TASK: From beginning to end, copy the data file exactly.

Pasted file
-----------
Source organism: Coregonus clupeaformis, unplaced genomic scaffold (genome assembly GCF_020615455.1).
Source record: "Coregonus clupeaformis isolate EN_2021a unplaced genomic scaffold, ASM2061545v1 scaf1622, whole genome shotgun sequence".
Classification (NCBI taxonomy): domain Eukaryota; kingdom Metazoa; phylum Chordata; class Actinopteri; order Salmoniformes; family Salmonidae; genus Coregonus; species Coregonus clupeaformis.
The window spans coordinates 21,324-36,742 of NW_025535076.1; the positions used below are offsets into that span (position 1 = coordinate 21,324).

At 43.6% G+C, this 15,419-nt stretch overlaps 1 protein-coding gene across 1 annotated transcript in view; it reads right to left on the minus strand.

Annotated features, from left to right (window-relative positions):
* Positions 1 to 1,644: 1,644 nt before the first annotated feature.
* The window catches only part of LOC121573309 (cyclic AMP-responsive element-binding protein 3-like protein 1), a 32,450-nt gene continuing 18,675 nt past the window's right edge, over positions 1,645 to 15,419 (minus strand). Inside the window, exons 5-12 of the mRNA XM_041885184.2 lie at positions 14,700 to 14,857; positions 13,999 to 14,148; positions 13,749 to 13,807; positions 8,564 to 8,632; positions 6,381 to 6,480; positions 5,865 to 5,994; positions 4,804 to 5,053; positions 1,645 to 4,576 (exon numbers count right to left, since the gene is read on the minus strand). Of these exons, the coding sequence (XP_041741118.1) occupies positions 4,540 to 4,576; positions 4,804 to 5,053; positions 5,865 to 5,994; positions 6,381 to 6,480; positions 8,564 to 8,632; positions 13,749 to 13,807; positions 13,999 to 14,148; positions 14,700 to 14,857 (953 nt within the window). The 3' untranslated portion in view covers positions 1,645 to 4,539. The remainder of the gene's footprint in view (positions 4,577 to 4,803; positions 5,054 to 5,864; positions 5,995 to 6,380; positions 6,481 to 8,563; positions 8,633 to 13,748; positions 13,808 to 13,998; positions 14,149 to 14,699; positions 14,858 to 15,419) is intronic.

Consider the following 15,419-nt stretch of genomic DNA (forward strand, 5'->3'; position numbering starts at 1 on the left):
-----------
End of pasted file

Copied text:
Source organism: Coregonus clupeaformis, unplaced genomic scaffold (genome assembly GCF_020615455.1).
Source record: "Coregonus clupeaformis isolate EN_2021a unplaced genomic scaffold, ASM2061545v1 scaf1622, whole genome shotgun sequence".
Classification (NCBI taxonomy): domain Eukaryota; kingdom Metazoa; phylum Chordata; class Actinopteri; order Salmoniformes; family Salmonidae; genus Coregonus; species Coregonus clupeaformis.
The window spans coordinates 21,324-36,742 of NW_025535076.1; the positions used below are offsets into that span (position 1 = coordinate 21,324).

At 43.6% G+C, this 15,419-nt stretch overlaps 1 protein-coding gene across 1 annotated transcript in view; it reads right to left on the minus strand.

Annotated features, from left to right (window-relative positions):
* Positions 1 to 1,644: 1,644 nt before the first annotated feature.
* The window catches only part of LOC121573309 (cyclic AMP-responsive element-binding protein 3-like protein 1), a 32,450-nt gene continuing 18,675 nt past the window's right edge, over positions 1,645 to 15,419 (minus strand). Inside the window, exons 5-12 of the mRNA XM_041885184.2 lie at positions 14,700 to 14,857; positions 13,999 to 14,148; positions 13,749 to 13,807; positions 8,564 to 8,632; positions 6,381 to 6,480; positions 5,865 to 5,994; positions 4,804 to 5,053; positions 1,645 to 4,576 (exon numbers count right to left, since the gene is read on the minus strand). Of these exons, the coding sequence (XP_041741118.1) occupies positions 4,540 to 4,576; positions 4,804 to 5,053; positions 5,865 to 5,994; positions 6,381 to 6,480; positions 8,564 to 8,632; positions 13,749 to 13,807; positions 13,999 to 14,148; positions 14,700 to 14,857 (953 nt within the window). The 3' untranslated portion in view covers positions 1,645 to 4,539. The remainder of the gene's footprint in view (positions 4,577 to 4,803; positions 5,054 to 5,864; positions 5,995 to 6,380; positions 6,481 to 8,563; positions 8,633 to 13,748; positions 13,808 to 13,998; positions 14,149 to 14,699; positions 14,858 to 15,419) is intronic.

Consider the following 15,419-nt stretch of genomic DNA (forward strand, 5'->3'; position numbering starts at 1 on the left):